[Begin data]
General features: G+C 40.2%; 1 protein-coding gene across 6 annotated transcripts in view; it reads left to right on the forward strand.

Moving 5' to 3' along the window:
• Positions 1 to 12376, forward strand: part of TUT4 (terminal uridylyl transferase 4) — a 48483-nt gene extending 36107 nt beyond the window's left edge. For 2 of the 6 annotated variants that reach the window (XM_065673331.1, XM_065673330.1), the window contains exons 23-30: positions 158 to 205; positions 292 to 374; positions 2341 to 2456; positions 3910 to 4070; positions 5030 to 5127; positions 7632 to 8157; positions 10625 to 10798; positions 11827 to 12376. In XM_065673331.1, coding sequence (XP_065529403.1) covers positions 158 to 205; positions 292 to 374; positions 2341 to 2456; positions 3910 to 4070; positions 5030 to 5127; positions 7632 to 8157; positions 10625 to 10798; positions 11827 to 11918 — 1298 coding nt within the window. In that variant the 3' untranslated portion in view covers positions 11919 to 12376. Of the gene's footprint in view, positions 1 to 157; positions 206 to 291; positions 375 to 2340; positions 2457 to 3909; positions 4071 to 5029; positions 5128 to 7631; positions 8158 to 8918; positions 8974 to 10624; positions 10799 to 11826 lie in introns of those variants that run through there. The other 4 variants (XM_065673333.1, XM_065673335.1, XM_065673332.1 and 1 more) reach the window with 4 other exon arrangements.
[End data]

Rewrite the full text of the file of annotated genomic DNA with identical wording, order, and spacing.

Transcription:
General features: G+C 40.2%; 1 protein-coding gene across 6 annotated transcripts in view; it reads left to right on the forward strand.

Moving 5' to 3' along the window:
• Positions 1 to 12376, forward strand: part of TUT4 (terminal uridylyl transferase 4) — a 48483-nt gene extending 36107 nt beyond the window's left edge. For 2 of the 6 annotated variants that reach the window (XM_065673331.1, XM_065673330.1), the window contains exons 23-30: positions 158 to 205; positions 292 to 374; positions 2341 to 2456; positions 3910 to 4070; positions 5030 to 5127; positions 7632 to 8157; positions 10625 to 10798; positions 11827 to 12376. In XM_065673331.1, coding sequence (XP_065529403.1) covers positions 158 to 205; positions 292 to 374; positions 2341 to 2456; positions 3910 to 4070; positions 5030 to 5127; positions 7632 to 8157; positions 10625 to 10798; positions 11827 to 11918 — 1298 coding nt within the window. In that variant the 3' untranslated portion in view covers positions 11919 to 12376. Of the gene's footprint in view, positions 1 to 157; positions 206 to 291; positions 375 to 2340; positions 2457 to 3909; positions 4071 to 5029; positions 5128 to 7631; positions 8158 to 8918; positions 8974 to 10624; positions 10799 to 11826 lie in introns of those variants that run through there. The other 4 variants (XM_065673333.1, XM_065673335.1, XM_065673332.1 and 1 more) reach the window with 4 other exon arrangements.